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Passenger: Mark "Mickey" Rothenberg

Sunday, October 28, 2001

One night several years ago, Mark Rothenberg found himself at a Beverly Hills restaurant with comedian Jackie Mason.

Mark "Mickey" Rothenberg
dot.gifOwner, MDR Global Resources, 52, Scotch Plains, N.J.
Wife, Meredith; daughters Sara, Rachel
He was on his way to Taiwan for business

Ever the consummate salesman, the outgoing Rothenberg introduced himself to the funnyman as he had done so many times before to celebrities, often to the embarrassment of his wife, Meredith.

They talked for a bit, and then Rothenberg drove to his hotel. At 2 in the morning, the phone rang. It was Mason, asking about his car.

Both men had rented the same style Mercedes -- black, like the cashmere sweaters Rothenberg favored -- and the parking valet had mixed them up.

Rothenberg had a million such stories, the product of an extroverted personality and the go-go pace of a salesman on the move.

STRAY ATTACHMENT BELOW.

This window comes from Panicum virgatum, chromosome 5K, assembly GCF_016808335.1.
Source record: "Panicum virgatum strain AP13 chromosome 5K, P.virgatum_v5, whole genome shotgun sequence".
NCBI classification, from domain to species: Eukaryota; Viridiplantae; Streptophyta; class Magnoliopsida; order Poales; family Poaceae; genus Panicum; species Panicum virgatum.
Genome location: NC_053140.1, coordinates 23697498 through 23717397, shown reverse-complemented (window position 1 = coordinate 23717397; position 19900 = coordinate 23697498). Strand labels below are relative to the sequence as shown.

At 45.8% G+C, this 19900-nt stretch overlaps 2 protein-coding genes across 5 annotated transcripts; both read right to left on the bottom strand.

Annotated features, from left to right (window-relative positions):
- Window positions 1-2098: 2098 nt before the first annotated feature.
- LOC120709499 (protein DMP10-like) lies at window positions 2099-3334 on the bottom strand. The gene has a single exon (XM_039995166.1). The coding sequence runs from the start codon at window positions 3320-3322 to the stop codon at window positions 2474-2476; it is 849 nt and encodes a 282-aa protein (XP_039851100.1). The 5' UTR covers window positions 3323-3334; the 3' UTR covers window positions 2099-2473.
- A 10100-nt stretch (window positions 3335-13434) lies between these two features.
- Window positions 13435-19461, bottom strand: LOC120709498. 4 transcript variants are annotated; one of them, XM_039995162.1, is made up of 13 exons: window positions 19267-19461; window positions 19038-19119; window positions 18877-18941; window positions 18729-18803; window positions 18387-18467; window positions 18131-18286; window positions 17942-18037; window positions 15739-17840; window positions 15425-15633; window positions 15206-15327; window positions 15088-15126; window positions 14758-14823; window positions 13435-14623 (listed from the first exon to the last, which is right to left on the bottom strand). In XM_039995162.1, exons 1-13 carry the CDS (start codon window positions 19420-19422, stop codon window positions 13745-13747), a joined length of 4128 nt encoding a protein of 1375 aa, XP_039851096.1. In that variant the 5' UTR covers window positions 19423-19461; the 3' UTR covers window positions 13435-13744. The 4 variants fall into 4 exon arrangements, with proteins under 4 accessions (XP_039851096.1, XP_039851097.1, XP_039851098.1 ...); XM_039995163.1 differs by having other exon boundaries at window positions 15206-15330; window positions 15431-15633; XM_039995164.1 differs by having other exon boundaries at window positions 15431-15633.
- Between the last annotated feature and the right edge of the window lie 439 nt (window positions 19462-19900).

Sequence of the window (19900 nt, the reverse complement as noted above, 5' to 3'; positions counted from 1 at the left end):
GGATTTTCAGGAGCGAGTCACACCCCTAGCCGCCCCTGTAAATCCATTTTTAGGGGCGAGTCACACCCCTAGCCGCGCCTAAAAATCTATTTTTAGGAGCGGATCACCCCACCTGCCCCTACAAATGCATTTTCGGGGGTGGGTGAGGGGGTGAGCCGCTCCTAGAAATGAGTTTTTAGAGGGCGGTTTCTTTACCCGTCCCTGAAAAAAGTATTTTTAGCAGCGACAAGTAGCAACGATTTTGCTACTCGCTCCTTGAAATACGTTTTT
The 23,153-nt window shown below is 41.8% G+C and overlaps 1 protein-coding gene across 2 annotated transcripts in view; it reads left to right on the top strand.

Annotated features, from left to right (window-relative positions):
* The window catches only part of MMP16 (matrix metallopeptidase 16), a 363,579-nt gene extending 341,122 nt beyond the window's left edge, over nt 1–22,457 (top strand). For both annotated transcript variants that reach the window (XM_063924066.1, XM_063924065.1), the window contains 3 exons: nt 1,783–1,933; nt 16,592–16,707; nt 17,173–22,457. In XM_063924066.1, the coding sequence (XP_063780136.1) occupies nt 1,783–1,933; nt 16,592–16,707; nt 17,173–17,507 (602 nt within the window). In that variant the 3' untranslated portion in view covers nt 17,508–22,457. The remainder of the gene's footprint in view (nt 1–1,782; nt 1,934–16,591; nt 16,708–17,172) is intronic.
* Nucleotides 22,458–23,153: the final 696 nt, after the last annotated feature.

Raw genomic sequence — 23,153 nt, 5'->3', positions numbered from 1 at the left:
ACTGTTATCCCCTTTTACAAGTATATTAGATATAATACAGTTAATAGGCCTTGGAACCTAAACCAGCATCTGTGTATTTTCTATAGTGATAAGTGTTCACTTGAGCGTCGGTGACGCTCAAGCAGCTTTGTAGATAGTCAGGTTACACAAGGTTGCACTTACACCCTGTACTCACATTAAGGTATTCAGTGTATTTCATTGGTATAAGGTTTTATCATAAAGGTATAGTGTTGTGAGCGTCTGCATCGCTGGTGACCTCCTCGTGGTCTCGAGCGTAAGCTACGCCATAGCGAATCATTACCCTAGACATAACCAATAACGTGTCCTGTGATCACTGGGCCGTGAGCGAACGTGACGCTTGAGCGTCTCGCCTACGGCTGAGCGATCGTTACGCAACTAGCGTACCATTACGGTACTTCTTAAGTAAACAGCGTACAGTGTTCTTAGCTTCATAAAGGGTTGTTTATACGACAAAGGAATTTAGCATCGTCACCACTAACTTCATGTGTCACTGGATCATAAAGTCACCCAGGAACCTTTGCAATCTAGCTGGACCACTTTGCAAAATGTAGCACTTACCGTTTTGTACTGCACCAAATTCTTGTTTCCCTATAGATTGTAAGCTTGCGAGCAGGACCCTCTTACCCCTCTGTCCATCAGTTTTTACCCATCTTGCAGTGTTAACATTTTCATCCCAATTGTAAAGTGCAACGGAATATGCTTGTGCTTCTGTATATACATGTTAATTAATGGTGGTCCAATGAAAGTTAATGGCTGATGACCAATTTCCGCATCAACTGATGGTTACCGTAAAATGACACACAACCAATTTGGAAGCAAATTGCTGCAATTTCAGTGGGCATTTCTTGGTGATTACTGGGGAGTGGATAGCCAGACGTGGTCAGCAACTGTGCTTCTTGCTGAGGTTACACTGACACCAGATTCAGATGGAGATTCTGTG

Since graduating from Franklin & Marshall College in 1970, Rothenberg had worked with his father in their Brooklyn, N.Y. glassware company, becoming the chief salesman before taking over the business.

He had inherited his father's intense work ethic and his devotion to family. Rothenberg racked up huge phone bills when his oldest daughter, Rachel, lived in Portugal. And he devoted himself to his widowed mother, Dorothy, calling her two or three times a day.

Rothenberg had a mind like a calculator. He could reel off shipping costs, prices and percentages without consulting a computer. If he dialed a phone number once, he never forgot it.

Zipping around Scotch Plains, N.J. in his brand-new BMW convertible, Rothenberg was enjoying the fruits of his new venture, an import business. A few years ago, he had sold the glassware concern and launched his own company, traveling frequently to Asia.

Rothenberg could conk out instantly on those long trips - always upgrading his ticket to first class by cashing in his enormous amount of frequent flyer mileage - but a lower back problem would leave him hardly able to walk when he woke up on the other side of the world.

With his pack-a-day cigarette habit and optimist's bent, Rothenberg would race through a normal workday, eat dinner, and then labor half the night talking to Asia.

Meredith Rothenberg doesn't understand why her husband, who lived by the phone, didn't call her from the plane.

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